Why Veterans Prefer Not To Tell War Stories

War veterans returning home from tour

There is a classic image of a veteran sitting around with friends and family, telling interesting war stories from their time in service. It is normally accompanied by sombre music, and a slow zoom into the story teller’s face. But, as you might have already guessed, this scenario is limited strictly to the movies. In reality you’re far more likely to find a veteran sitting alone, playing online pokies, reading a book or doing anything that would take their mind off the past.

The truth is that in reality, war veterans would rather talk about anything else than their experiences in the war. They even make every effort to forget the memories, though generally struggle to ever be free of them. Post-traumatic stress disorder is even likely, making the memories not just unpleasant, but sadly torturous too.

The fact of the matter is that a war story is the last thing you are likely to hear from an ex-soldier, and it doesn’t take much to understand why.

Don’t Share The Horror

The sad, terrible reality is that most veterans don’t share war stories simply because they don’t want to upset loved ones. Virtually any story told would inevitably involve something awful, and veterans explain that it is preferable to not share that horror and have to witness the reactions from those they love.

Many emphasise that they want the experiences to stay behind them, and that telling a story would be the equivalent of bringing the trauma back home. Some also point out that even their funny war stories would be tinged with pain. This is given that they would inevitably have to follow up with the laughs by explaining that the people involved in the story later died, often in terrible ways.

Most decided that the best option is to simply bury the memories, or even supress them. Stunningly, many ex-soldiers would struggle to tell a story, since the memories are so deeply buried that they barely even exist anymore. Though, those memories often remain as haunting dreams, creeping in when least expected.

Walking The Path of PTSD

Virtually all veterans suffer post-traumatic stress disorder to some extent. For some it is all consuming, and can alter the personality of that soldier for the remainder of their life. It is little wonder why most of these PTSD sufferers will not talk about the experiences. In fact, many even turn reclusive, in fear that something will unexpectedly trigger the memories. So they prefer to stay away from others, alone with the memories, and never be at risk of having to relive the past.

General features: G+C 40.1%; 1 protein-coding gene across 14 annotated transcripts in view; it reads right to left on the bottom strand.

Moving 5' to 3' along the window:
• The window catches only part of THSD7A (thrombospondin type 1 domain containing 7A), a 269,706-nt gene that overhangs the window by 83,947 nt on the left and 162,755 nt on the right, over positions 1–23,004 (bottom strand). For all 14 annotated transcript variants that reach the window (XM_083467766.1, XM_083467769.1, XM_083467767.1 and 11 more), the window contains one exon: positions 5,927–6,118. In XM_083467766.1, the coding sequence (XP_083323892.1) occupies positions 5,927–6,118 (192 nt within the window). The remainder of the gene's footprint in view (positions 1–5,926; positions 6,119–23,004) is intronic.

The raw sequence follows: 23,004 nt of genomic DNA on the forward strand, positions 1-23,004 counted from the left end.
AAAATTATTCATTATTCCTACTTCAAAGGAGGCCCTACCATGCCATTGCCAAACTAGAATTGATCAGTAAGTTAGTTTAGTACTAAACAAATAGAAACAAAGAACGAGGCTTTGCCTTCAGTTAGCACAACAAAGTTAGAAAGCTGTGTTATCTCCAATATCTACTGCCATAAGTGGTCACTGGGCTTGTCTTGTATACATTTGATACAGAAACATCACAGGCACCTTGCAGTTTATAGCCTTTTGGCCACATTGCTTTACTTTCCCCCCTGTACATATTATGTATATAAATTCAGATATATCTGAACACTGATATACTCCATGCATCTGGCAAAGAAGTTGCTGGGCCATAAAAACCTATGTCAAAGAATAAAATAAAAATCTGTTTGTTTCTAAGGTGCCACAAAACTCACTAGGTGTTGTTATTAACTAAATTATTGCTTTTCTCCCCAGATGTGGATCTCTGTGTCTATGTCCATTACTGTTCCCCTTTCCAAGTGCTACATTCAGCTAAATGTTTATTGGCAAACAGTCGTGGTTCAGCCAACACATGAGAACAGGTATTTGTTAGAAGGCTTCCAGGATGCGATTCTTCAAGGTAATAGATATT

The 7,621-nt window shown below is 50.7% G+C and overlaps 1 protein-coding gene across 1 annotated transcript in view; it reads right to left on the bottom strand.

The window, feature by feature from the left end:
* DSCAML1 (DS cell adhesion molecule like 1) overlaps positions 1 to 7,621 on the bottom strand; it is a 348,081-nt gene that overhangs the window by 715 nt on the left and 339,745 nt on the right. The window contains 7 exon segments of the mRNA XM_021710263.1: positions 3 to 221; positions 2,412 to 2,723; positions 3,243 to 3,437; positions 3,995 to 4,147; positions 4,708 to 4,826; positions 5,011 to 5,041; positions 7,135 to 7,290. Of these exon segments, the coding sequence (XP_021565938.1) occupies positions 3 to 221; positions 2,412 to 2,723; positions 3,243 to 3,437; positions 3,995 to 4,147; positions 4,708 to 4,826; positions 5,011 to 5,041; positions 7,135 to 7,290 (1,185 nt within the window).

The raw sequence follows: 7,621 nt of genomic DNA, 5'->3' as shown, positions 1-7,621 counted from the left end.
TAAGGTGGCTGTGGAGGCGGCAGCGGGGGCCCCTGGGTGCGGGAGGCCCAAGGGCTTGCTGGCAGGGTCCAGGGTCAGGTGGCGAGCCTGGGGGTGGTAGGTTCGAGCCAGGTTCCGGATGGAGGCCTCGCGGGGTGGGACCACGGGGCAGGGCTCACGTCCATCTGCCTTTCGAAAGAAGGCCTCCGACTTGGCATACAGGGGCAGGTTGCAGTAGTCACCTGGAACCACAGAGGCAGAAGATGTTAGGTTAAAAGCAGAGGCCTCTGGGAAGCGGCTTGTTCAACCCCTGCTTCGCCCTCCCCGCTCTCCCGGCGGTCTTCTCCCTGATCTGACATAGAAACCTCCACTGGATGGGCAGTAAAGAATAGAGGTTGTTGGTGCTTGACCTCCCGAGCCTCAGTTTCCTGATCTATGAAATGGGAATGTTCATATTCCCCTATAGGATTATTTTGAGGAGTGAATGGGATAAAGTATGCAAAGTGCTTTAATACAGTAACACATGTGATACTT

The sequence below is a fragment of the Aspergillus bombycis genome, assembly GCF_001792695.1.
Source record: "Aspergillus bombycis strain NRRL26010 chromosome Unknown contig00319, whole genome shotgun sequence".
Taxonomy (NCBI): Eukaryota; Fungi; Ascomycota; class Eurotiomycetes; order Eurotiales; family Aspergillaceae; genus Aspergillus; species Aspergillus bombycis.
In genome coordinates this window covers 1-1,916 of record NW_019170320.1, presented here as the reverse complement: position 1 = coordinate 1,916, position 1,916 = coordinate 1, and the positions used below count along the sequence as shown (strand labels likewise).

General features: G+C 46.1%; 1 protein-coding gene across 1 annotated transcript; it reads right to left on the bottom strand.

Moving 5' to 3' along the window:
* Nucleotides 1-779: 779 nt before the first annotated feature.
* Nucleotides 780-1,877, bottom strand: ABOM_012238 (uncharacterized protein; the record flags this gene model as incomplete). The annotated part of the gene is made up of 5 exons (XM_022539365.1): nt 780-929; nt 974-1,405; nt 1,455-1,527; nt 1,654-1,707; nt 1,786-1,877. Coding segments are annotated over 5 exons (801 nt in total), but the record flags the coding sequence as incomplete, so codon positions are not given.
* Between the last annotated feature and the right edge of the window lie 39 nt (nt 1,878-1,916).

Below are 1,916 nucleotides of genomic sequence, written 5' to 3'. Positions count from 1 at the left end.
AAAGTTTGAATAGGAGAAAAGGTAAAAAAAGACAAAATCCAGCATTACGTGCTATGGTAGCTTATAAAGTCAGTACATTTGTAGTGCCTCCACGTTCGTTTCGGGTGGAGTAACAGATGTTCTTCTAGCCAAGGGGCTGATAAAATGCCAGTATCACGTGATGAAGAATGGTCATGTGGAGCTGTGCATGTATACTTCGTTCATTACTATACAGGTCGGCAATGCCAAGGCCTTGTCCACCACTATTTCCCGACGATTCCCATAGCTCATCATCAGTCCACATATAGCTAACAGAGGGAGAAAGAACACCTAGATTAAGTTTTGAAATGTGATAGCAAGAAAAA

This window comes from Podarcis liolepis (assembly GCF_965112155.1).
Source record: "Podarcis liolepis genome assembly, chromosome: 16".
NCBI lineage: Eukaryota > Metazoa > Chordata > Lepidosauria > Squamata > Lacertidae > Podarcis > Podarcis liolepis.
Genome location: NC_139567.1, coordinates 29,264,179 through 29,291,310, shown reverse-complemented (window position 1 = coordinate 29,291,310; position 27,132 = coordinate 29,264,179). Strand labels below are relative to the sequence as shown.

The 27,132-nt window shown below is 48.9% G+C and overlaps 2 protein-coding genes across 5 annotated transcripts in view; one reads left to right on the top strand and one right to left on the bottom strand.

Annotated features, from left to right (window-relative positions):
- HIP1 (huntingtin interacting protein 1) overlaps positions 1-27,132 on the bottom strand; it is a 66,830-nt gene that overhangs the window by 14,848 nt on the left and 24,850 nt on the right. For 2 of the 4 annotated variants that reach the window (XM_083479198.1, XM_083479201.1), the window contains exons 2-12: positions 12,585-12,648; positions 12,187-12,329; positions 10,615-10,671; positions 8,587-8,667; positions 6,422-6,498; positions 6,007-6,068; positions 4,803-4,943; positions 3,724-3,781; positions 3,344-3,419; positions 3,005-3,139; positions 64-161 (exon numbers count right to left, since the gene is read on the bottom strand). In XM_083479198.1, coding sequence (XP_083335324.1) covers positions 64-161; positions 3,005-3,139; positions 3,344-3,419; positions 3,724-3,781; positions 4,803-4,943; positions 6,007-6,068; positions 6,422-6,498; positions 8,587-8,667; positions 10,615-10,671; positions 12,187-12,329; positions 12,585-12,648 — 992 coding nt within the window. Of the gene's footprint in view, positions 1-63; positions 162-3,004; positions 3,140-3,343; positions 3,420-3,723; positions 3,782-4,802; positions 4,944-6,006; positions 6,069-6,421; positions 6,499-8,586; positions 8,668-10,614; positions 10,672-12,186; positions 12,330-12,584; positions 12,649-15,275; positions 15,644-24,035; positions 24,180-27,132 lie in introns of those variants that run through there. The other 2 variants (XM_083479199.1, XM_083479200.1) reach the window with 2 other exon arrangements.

War veteran memorial in Vietnam

Many soldiers report having strange and bizarre behaviour; a manifestation of lingering remnants of a hidden self. One soldier reports sleepwalking; standing from bed in the middle of the night, and staring out a window, as if looking for enemies. He would not even know he did this, if his wife didn’t inform him. Another recounts how, without conscious effort, he will grab up his pistol, and perform a military safety check on it. It is not his intention, but simply deeply engrained muscle memory.

Those that get treatment for PTSD are encouraged to tell their stories to councillors, and the process is often an agonising one. But it is, very simply, the best way to overcome the traumas, and move on with life.

A Second Self

The concept of a ‘shadow self’ or ‘second self’ is common among veterans. The long suppressed part of them that experienced the horrors is still inside, but no longer feels part of them. Vague memories are recalled, but as if images from a dream. But, when the ‘second self’ emerges, it is often with a tsunami of pain and emotion. Ex-soldiers will suddenly find themselves in tears, though not entirely sure why. The ‘second self’ has made an appearance.

Interestingly, veterans are also well known for being able to spot one another, and recognise each other as ex-soldiers even without prior introduction. Some refer to it as being able to spot a brother, while others refer to it as simply recognising when someone else is hiding a second self.

Importantly, however, veterans are careful to only talk about the good times when conversing with one another, with both being aware that a wrong story could result in tears. In this way ex-soldiers are bonded, but in the worst possible way.

Getting Over It

Those that do manage to conquer the ‘second self’ are few and far between. But, some have made an effort, digging up their old war journals and turning them into books or even movies. The classic film Saving Private Ryan is partially based on a war journal.

Confronting the memories, reading old journals and making the information public is as close to telling war stories as many veterans get. Though, the stories serve mostly as a cautionary tale, lest anyone ever still believe war is something to be celebrated.

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